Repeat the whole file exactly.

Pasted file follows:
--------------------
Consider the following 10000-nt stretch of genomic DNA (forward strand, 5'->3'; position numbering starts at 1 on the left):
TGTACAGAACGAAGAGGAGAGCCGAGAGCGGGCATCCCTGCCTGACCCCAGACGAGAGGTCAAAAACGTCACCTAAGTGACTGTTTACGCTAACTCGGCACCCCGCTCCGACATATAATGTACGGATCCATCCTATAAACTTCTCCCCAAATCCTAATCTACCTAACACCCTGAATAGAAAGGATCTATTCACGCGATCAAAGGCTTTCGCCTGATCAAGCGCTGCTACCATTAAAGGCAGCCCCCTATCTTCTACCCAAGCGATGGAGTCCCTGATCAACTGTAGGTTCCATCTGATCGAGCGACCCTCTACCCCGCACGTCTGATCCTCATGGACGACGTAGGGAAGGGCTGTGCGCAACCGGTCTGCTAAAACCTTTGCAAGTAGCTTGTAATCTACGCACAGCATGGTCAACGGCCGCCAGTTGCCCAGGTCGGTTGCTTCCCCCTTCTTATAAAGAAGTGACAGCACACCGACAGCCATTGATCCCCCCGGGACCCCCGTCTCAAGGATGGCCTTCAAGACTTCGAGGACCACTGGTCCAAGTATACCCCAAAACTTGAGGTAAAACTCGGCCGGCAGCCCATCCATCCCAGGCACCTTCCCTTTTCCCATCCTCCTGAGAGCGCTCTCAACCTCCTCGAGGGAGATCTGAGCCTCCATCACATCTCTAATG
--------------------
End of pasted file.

Consider the following 10000-nt stretch of genomic DNA (forward strand, 5'->3'; position numbering starts at 1 on the left):
TGTACAGAACGAAGAGGAGAGCCGAGAGCGGGCATCCCTGCCTGACCCCAGACGAGAGGTCAAAAACGTCACCTAAGTGACTGTTTACGCTAACTCGGCACCCCGCTCCGACATATAATGTACGGATCCATCCTATAAACTTCTCCCCAAATCCTAATCTACCTAACACCCTGAATAGAAAGGATCTATTCACGCGATCAAAGGCTTTCGCCTGATCAAGCGCTGCTACCATTAAAGGCAGCCCCCTATCTTCTACCCAAGCGATGGAGTCCCTGATCAACTGTAGGTTCCATCTGATCGAGCGACCCTCTACCCCGCACGTCTGATCCTCATGGACGACGTAGGGAAGGGCTGTGCGCAACCGGTCTGCTAAAACCTTTGCAAGTAGCTTGTAATCTACGCACAGCATGGTCAACGGCCGCCAGTTGCCCAGGTCGGTTGCTTCCCCCTTCTTATAAAGAAGTGACAGCACACCGACAGCCATTGATCCCCCCGGGACCCCCGTCTCAAGGATGGCCTTCAAGACTTCGAGGACCACTGGTCCAAGTATACCCCAAAACTTGAGGTAAAACTCGGCCGGCAGCCCATCCATCCCAGGCACCTTCCCTTTTCCCATCCTCCTGAGAGCGCTCTCAACCTCCTCGAGGGAGATCTGAGCCTCCATCACATCTCTAATG